Thoughts from a Road Trip Across Spain’s Northern Coast

This past weekend, my American housemates and I all happened to have the same four days off of school due to a fortunate overlapping of three-day workweeks and school breaks for the All Saints’ holiday. Taking advantage of some of the last non-rainy days in northern Spain of the season, we hopped in a rental car and drove from Santiago de Compostela out to San Vicente de la Barquera, a small fishing village on the Cantabrian coast about halfway between Galicia and the Basque Country.

We crashed at our housemate Rachel’s boyfriend’s apartment and used San Vicente as a home base to explore the northern coast of Spain, Asturias and Cantabria. On Friday, we spent our time in Cantabria, hitting up Comillas (for architect Antoni Gaudí’s El Capricho de Gaudí house), Santillana del Mar (which did not live up to its slogan as “the most beautiful village in Spain”), two sunny beaches, and the Cueva de El Castillo, an impressive cave in its own right that also housed stunning prehistoric art.

Saturday we dedicated to the Picos de Europa National Park. Coffee, sweets, and strolling were the highlights of Cangas de Onís, the gateway to the park; fancy churches and Spanish tourists were those of Covadonga. We tried to visit the Lagos de Covadonga within the park, but the fog was so thick that we could only see the lake shore and hear cowbells jingling playfully, mysteriously in the distance. Thankfully, the rain held off long enough that we got to hike for an hour or two in the Garganta del Cares, a breathtaking river gorge that is understandably packed in summertime.

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Sunday we shifted west to Asturias, going to Ribadesella for the Cueva de Tito Bustillo for more prehistoric cave art, Lastres for the pretty views, Luanco for the seaside cuisine, and Llanes, which was the most beautiful fishing village we visited the entire weekend. On our way back home to Santiago, the housemates and I spent half a day in Oviedo, the capital of Asturias. With our rental car we stuck it to the relentless rain and drove up hillsides to feel the weight of history inside three pre-Romanesque churches that date back to the 800s CE. Back in town, we checked off one of Spain’s most enduring cathedrals, ate decadent carbayón sweets, and had the best fabada stews of our lives.

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The four days we spent along the north-central coast of Spain really brought home how similar Galicia really is to the rest of the north: both are home to endless rain (and glorious green landscapes), cheese and dairy cows are everywhere, both have traditional corncribs (hórreos vs. horrus), the Moors show up in their history barely, if at all, and many of the formative battles and legends in the Spanish mythos happened here.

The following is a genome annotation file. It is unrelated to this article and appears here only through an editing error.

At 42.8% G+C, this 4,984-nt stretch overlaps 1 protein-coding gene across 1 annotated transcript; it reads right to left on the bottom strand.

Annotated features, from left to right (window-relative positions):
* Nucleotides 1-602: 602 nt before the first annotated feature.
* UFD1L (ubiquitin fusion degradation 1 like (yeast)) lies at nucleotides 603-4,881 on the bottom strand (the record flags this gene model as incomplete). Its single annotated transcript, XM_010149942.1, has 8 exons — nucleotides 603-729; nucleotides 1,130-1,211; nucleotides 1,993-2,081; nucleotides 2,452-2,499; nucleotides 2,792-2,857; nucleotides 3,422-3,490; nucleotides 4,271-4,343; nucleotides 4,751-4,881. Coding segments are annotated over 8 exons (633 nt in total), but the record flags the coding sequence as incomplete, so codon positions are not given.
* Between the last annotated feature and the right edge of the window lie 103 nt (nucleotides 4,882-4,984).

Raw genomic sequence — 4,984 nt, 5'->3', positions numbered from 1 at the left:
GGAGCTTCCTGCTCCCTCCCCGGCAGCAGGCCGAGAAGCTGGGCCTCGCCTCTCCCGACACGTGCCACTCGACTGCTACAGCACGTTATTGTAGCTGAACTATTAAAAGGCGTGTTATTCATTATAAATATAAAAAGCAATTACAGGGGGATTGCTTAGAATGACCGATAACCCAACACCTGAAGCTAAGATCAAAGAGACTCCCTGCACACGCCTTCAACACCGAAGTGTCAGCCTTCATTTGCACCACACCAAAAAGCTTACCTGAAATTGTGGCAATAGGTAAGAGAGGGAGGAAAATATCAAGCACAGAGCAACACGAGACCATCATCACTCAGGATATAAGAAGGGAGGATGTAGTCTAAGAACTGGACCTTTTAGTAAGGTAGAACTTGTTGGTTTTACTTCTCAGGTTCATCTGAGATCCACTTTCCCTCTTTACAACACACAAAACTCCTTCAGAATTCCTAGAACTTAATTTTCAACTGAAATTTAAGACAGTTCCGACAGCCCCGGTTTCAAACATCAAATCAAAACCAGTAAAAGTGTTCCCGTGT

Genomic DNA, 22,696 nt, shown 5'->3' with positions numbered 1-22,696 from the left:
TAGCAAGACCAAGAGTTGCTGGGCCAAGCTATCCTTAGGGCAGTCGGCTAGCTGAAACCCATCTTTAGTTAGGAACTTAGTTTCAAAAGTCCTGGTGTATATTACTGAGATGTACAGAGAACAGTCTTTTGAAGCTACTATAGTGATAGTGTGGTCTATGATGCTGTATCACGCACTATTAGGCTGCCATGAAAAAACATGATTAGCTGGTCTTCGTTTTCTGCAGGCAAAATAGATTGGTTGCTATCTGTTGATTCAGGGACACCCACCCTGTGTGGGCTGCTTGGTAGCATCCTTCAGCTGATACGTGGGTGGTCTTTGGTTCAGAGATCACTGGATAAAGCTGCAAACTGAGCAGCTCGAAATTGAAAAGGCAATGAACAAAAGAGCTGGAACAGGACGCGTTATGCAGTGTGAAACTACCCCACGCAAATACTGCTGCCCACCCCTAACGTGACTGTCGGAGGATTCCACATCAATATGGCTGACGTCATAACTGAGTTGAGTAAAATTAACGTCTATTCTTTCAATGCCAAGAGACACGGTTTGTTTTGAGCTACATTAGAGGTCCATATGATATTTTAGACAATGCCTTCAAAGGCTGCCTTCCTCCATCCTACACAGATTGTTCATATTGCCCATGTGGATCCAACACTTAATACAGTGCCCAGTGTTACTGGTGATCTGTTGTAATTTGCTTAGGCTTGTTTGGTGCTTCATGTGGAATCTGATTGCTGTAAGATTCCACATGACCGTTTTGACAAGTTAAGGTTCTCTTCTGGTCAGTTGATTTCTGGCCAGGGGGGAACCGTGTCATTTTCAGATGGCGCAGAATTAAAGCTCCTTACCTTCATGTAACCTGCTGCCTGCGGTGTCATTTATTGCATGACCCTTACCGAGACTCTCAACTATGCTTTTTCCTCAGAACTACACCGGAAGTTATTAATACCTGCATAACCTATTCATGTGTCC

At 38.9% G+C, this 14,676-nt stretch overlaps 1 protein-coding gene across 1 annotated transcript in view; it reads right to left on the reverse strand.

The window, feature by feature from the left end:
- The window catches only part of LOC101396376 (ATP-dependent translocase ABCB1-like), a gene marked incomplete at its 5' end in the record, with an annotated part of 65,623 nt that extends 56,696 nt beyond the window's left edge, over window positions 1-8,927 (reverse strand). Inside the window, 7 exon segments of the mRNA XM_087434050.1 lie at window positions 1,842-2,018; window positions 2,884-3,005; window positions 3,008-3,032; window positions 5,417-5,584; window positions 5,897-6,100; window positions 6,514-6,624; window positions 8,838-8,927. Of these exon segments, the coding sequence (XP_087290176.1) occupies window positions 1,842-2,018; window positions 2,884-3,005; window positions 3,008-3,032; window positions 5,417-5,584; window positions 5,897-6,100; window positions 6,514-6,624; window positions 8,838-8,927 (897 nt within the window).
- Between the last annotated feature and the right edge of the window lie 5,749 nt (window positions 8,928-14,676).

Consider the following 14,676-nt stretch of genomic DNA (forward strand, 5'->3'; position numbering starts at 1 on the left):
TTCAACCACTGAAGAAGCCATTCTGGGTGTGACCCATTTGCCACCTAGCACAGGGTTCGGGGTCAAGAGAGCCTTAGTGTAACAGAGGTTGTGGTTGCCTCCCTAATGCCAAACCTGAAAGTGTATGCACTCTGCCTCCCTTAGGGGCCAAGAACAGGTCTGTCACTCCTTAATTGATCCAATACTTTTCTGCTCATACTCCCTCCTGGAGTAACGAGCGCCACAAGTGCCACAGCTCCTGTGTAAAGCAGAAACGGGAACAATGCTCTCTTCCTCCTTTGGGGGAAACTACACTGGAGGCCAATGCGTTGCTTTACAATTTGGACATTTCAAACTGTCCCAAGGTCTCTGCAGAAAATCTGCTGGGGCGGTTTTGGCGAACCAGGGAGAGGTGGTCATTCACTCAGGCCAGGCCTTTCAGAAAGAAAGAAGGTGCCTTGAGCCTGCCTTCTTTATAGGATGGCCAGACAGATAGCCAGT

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I enjoyed the brief contact I had with the Asturian language, a Romance language that is extremely closely related to Castilian Spanish but different enough that outsiders can’t quite crack it. Like Galician, there are lots of Xs thrown around; e.g., the industrial city of Gijón is called Xixón in Asturian (think “shee-SHONE”). Where Spanish has an L at the beginning of a word, Asturian palatalizes into two: Lastres vs. Llastres. And instead of ending words in Os, there are Us: “castle” is castillu and river is ríu. Plus, the written form can get a little Frenchy with the apostrophes: “Picos d’Europa.”

I was struck at how industrial the region really is. As you drive through the developed triangle of Avilés-Gijón-Oviedo, you see tons of factories spewing steam, smoke, and fire into the air; train tracks carry heavy freight trains and light little Feve passenger trains around the region; and aging, yet still functioning, mines tell of the importance that the industry has had in the fortunes of this far-flung part of the country. Cantabria was no different—factories, smokestacks, and industrial parks abounded between Santander the capital and Torrelavega. Very different from natural Galicia, which historically was one of the poorest parts of Spain.

And I can’t think of a single city we stopped in that wasn’t along some branch of the Camino de Santiago, that medieval pilgrimage route connecting Christian Europe with the supposed burial place of the Apostle James the Greater in Santiago de Compostela (i.e., my home!). I now understand the attraction of the Camino del Norte route that hugs the Bay of Biscay before turning south in Galicia toward Santiago: it passes through beautiful village after village and some of the most gorgeous scenery in the country—but it’s that mountainous terrain and steep cliffs that make this one of the most difficult and strenuous routes. The Camino Primitivo goes through Oviedo, the starting point for King Alfonso II’s pilgrimage to Santiago, the journey that started it all so many centuries ago.

Have you ever spent time along Spain’s northern coast? What do Galicia, Asturias, Cantabria, and the Basque Country all share in common—and what do you think makes each unique? Tell me your thoughts below in the comments.

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